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About Pam, From The (Neurologist’s) Office

Pam From The Office
Pam’s voice is like crisp white sheets on laundry day.

Soothing. Warm. Inviting.

And yet, all she does is deliver bad news.

Pam is the social worker at the NYU Langone Medical Center in Brooklyn. It’s her job to make sure I get my medicine. I like her and the fancy office. For instance, they took my picture and scanned my fingerprints so now I feel safe knowing that if someone wants to steal my identity and become a sick person with shitty insurance, NYU will thwart their efforts.

But I know Pam would never let that happen to me because she cares.

I know she cares because a week after my appointment, she called to see if I, and not some hooligan imposter Diana, had MRIs done. I hadn’t – my appointment was the following Thursday.

“Good,” she says. “Give me a call on Friday and let me know how it goes.” They’re eager to get me started on Tecfidera and so I decide I will call her. I’m committed this time. I will call. I won’t disappear again. I promised. 

I get my MRIs done on Thursday. I am responsible and call Pam on Friday to let her know I’ve done my part. A Russian receptionist transfers me to her office but the line rings and rings and rings and rings. I call again a few hours later. The lines rings and rings and rings and rings. Pam doesn’t pick up. No one does.

I stop calling. I enjoy the weekend thinking about my MRIs. I call back on Monday. It rings and rings and rings and rings. I feel like throwing my phone against the wall. This is what I get for being responsible and keeping my word.

I am nervous. I am also angry with Pam. How could she do this to me? Keep me hanging on like this? With not even a reassuring prompt asking me to leave a message or, at the very least, to kindly stop calling.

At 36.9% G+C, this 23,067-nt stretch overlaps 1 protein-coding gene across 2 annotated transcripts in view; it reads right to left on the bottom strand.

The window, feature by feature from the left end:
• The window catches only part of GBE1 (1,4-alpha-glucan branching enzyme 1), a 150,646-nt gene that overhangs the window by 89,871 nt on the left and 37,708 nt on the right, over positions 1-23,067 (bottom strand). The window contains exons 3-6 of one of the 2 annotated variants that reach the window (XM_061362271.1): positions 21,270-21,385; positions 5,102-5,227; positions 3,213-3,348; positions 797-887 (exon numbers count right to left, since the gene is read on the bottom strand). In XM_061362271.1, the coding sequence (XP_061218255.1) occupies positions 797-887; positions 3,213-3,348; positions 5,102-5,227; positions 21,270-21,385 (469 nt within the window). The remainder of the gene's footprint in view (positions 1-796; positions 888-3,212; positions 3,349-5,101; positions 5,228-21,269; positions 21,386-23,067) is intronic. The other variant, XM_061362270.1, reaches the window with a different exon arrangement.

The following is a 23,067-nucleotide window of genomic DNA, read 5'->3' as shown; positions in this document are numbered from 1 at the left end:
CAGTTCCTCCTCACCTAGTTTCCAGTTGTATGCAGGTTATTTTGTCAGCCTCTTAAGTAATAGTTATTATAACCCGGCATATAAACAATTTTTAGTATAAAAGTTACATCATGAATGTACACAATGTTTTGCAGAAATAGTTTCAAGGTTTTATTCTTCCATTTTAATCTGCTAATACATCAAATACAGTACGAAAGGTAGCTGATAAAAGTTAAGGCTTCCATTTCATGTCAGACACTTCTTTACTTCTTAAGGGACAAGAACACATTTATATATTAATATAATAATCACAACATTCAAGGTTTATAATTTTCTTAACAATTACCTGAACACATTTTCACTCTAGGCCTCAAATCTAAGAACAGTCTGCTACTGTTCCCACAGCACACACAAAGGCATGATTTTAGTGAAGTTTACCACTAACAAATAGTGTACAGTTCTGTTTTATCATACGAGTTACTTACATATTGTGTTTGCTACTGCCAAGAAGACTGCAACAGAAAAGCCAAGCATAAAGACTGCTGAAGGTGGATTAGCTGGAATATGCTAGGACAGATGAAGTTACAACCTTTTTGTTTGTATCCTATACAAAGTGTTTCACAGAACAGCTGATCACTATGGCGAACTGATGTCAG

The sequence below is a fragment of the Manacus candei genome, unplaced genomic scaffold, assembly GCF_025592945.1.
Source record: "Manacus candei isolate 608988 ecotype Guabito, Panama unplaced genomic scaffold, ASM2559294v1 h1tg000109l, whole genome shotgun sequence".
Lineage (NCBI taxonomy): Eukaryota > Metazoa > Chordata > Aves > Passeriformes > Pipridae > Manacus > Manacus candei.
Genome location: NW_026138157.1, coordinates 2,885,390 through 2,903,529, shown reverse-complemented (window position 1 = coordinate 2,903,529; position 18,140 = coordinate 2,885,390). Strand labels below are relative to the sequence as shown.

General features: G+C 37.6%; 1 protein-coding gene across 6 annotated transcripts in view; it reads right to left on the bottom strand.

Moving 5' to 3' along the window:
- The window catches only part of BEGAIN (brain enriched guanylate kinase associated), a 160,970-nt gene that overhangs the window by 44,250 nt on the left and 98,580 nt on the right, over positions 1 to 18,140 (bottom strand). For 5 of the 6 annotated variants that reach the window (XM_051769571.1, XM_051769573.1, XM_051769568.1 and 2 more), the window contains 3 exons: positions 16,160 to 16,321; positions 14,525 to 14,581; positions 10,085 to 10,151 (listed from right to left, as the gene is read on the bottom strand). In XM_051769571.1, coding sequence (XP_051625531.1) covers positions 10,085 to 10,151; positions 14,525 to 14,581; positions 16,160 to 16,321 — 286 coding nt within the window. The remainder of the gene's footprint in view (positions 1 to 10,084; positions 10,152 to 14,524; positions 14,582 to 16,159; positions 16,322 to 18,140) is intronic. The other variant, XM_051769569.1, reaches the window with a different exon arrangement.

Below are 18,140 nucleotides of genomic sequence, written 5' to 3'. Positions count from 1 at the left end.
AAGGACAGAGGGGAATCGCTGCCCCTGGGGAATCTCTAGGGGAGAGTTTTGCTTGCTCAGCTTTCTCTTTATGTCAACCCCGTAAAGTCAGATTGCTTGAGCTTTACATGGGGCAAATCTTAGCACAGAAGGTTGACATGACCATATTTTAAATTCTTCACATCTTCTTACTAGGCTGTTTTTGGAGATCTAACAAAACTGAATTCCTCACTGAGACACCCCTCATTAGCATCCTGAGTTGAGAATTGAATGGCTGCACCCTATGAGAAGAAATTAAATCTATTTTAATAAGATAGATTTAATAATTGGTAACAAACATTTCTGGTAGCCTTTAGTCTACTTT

I plan all the things I’m going to say to Pam when I finally reach her. “You told me to call you but then you didn’t pick up! The diagnostics facility said they already sent you my MRI results! THE SAME DAY. I did everything I said I would but you didn’t! Why, Pam, whyyyyyy?”

But then she calls me and I forget why I was mad at her; I’m just glad she’s calling me. I don’t care if it’s to let me know my insurance denied the medicine because they deem it medically unnecessary.

Great! Thanks. Always a pleasure.

“We’ll file an appeal. They’ll probably deny that too and then we’ll figure it out with Biogen. They’re pretty good with assistance.”

Did she just sing me a lullaby? I’m lost in the fibers of her voice and I wonder if maybe she is a vampire. Probably is. How could she not be?

“Okay, Pam. I trust you. Can’t wait to get denied again. Fingers crossed for Biogen!”

I hang up. I think about how much easier it was when I didn’t know Pam, when I didn’t care about keeping my word to my neurologist, when I just didn’t care about scientifically proven treatment.

Like the feeling of love and hate, it’s simply not quantifiable.

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